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On one deep breath divers capture beauty of ocean's depths

Freediving amongst Hawaiian Spinner Dolphins in Kealakekua Bay, Big Island, Hawaii in April 2013. Christina and Eusebio Saenz de Santamaria
A Mexico Sharks Turtles in Isla de Cozumel, Mexico, in August 2012. Christina and Eusebio Saenz de Santamaria
Freediving in the cenotes of the Yucatan Peninsula, Mexico, in July 2012. Christina and Eusebio Saenz de Santamaria
Freediving in Kealakekua Bay, Big Island, Hawaii in April 2013. Christina and Eusebio Saenz de Santamaria
Freediving in the cenotes of the Yucatan Peninsula, Mexico, in July 2012. Christina and Eusebio Saenz de Santamaria

One breath at a time, husband and wife freedivers Christina and Eusebio Saenz de Santamaria explore the depths of the ocean. Without traditional scuba gear, the divers rely on holding their breath for several minutes at a time, pushing the limits of the human body.

Christina and Eusebio’s passion for the water began as children. For Christina, it was inspired growing up on the shores of Sydney with beach excursions spent swimming in the ocean. For Eusebio, it was a fascination that developed with Jacques Cousteau’s weekly Spanish editions of ‘The Undersea World.’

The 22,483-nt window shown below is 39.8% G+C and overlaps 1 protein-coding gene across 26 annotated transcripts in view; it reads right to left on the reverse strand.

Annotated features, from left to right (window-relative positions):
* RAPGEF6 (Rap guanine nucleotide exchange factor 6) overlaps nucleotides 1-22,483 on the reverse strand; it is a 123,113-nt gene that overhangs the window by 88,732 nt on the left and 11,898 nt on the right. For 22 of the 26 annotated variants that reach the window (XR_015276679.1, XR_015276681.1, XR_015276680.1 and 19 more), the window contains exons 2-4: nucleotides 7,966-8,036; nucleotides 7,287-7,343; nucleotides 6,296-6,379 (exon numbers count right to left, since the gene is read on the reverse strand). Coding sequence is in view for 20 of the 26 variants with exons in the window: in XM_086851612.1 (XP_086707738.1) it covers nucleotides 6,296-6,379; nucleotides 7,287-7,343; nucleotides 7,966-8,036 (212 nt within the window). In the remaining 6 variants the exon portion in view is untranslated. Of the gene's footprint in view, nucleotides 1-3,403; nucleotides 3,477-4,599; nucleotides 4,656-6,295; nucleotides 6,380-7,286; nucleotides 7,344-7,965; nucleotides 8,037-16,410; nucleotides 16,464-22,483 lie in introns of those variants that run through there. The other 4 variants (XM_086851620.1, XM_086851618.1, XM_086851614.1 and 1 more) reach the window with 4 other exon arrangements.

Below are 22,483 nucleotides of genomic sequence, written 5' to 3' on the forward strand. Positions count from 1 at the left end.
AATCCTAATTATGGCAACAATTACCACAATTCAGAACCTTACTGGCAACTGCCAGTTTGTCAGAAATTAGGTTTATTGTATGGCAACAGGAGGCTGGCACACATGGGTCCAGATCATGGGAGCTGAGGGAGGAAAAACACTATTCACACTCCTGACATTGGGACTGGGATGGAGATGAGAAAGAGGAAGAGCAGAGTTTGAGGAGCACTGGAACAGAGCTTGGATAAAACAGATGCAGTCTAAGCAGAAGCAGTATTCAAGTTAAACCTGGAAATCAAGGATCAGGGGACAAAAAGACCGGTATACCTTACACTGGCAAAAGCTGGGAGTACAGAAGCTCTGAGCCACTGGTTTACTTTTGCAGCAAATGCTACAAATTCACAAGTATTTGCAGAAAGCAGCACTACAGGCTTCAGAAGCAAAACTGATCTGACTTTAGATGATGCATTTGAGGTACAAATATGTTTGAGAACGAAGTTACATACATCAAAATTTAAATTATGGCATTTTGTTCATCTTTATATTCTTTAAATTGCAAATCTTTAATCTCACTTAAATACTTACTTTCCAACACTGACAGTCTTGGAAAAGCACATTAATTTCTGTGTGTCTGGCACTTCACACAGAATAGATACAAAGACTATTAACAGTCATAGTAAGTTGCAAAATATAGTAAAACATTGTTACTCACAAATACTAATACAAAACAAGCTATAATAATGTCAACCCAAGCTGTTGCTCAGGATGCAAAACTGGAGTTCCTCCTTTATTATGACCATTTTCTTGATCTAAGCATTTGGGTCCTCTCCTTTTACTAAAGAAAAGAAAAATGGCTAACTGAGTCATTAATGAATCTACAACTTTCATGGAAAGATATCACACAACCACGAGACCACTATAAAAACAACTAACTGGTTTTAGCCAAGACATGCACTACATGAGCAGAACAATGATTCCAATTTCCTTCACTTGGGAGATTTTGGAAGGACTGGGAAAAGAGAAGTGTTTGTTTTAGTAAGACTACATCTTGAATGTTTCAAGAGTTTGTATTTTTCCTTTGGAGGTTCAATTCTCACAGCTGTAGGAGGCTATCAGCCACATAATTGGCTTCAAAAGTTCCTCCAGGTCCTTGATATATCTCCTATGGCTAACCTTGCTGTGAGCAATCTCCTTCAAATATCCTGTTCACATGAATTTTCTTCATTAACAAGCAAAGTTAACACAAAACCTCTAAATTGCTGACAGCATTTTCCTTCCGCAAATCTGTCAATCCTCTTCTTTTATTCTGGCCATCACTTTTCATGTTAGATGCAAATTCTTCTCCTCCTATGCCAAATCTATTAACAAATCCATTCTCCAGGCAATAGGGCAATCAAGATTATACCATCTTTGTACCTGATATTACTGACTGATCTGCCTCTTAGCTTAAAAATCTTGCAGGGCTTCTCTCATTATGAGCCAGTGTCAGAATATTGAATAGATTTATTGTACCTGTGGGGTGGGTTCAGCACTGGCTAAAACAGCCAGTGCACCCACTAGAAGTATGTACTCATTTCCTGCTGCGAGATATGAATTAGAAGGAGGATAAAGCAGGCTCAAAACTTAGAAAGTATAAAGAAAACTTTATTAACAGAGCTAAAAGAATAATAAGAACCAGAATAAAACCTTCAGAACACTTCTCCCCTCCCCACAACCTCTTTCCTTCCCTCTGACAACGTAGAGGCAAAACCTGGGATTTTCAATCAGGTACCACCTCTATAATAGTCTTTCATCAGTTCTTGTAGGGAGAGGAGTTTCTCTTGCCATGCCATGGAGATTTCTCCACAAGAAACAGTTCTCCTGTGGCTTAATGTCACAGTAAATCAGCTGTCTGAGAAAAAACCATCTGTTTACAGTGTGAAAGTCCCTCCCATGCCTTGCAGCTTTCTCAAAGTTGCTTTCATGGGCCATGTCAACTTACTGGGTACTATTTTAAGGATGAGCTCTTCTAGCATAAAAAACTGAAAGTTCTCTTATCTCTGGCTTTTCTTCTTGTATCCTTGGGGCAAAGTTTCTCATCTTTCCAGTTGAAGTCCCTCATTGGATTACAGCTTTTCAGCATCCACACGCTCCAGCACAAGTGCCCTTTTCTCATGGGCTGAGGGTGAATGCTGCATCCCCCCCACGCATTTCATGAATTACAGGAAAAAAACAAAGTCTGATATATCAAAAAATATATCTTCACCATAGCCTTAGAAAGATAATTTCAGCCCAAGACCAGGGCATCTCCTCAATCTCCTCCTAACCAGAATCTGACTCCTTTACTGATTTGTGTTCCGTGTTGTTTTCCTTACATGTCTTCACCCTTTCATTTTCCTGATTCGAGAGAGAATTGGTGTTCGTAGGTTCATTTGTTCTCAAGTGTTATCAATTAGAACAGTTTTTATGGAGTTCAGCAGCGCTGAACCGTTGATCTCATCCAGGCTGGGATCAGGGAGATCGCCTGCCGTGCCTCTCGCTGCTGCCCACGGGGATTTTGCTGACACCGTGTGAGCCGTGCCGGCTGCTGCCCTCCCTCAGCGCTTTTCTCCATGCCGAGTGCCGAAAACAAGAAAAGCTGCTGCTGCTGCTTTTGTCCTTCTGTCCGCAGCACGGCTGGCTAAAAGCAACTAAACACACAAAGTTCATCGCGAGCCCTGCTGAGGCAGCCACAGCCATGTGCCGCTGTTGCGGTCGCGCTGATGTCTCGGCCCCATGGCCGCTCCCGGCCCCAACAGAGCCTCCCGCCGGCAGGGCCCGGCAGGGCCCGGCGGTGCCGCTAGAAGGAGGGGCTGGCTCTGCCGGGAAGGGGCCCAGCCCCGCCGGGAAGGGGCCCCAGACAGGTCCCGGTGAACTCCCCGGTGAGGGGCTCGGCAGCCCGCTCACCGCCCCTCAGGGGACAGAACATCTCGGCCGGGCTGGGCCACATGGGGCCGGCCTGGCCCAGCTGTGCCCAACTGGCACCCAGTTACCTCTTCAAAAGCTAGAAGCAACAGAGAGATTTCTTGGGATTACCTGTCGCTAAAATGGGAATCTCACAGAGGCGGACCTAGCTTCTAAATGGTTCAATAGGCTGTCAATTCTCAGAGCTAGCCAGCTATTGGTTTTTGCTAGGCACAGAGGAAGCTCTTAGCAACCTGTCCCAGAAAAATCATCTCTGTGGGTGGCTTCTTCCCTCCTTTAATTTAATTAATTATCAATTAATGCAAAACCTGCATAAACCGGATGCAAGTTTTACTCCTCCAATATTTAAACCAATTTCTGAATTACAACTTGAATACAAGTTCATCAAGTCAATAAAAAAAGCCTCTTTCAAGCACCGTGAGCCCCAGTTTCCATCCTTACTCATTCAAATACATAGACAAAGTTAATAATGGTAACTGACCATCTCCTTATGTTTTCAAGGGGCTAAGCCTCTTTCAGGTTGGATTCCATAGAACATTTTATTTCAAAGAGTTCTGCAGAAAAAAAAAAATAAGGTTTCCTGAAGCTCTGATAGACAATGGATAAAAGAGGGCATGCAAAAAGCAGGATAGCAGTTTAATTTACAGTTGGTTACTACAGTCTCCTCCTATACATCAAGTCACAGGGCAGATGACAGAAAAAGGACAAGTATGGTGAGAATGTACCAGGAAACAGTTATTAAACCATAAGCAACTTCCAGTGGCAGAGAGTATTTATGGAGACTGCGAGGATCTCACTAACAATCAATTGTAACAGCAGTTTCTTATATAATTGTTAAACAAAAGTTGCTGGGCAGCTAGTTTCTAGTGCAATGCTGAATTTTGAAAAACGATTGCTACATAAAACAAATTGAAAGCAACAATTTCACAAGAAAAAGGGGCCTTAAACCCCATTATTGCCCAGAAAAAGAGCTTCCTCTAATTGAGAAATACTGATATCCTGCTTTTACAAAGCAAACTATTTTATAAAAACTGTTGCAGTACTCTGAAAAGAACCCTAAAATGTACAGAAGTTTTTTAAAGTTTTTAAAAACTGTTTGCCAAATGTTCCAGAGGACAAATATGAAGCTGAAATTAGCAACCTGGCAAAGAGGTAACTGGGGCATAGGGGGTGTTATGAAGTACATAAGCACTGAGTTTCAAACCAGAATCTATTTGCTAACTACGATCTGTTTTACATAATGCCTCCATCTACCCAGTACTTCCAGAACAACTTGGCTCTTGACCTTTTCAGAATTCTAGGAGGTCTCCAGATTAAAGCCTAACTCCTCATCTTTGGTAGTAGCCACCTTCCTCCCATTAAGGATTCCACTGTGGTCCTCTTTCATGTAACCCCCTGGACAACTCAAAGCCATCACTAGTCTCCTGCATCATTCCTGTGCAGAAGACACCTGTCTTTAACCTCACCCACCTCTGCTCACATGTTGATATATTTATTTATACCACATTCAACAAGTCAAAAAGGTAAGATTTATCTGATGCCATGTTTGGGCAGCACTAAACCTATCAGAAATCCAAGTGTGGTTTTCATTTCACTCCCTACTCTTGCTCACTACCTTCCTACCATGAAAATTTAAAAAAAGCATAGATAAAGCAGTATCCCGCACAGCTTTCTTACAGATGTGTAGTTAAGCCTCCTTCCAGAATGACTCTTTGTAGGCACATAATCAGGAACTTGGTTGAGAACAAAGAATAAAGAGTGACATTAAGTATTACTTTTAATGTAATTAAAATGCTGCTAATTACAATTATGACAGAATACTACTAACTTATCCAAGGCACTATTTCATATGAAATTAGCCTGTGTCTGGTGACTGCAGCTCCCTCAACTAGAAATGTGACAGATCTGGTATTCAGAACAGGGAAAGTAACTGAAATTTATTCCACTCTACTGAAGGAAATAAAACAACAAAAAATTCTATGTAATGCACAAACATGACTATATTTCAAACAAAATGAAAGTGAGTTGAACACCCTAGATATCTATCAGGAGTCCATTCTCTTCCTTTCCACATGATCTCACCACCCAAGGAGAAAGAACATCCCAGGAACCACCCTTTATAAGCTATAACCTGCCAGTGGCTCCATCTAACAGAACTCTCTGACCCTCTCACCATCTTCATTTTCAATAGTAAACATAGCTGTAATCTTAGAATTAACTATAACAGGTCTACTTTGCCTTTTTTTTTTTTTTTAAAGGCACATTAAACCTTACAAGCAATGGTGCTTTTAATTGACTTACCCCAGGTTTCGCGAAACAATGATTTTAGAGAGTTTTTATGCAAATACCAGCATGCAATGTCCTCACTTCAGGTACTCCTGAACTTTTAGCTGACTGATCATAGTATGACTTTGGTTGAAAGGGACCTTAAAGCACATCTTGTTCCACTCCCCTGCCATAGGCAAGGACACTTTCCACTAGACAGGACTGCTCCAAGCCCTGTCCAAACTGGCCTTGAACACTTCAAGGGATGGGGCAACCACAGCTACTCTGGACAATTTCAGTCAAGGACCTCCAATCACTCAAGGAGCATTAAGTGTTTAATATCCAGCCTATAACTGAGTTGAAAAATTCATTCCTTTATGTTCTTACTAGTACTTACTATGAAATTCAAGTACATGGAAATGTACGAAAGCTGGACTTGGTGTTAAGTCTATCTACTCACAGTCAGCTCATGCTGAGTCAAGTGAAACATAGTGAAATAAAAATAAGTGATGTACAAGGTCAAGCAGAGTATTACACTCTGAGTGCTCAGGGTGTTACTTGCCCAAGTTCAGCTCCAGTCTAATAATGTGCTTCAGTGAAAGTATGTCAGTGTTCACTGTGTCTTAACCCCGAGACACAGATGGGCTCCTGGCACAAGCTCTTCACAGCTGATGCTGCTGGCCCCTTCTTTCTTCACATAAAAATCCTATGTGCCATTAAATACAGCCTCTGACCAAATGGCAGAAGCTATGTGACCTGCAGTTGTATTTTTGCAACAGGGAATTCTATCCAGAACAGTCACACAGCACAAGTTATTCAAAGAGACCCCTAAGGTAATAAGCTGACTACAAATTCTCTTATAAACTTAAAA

“When taking underwater photos while freediving and when 'fun' freediving we are only underwater for up to 4 minutes for each dive. However while freedive training our dives can be up to 6 minutes for myself and up to 8 minutes for my husband,” writes Christina in an email to NBC News.

Eusebio is able to explore the ocean at depths of 100 meters (328 feet) and Christina up to 80 meters (260 feet).

The couple just arrived in Honduras, and over their next two months in the Caribbean they plan to break their current depth records.

See more of the underwater adventures of Christina and Eusebio Saenz de Santamaria on their website One ocean one breath.

Hawaiian Spinner Dolphins in Kealakekua Bay, Big Island, Hawaii, in April 2013. Christina and Eusebio Saenz de Santamaria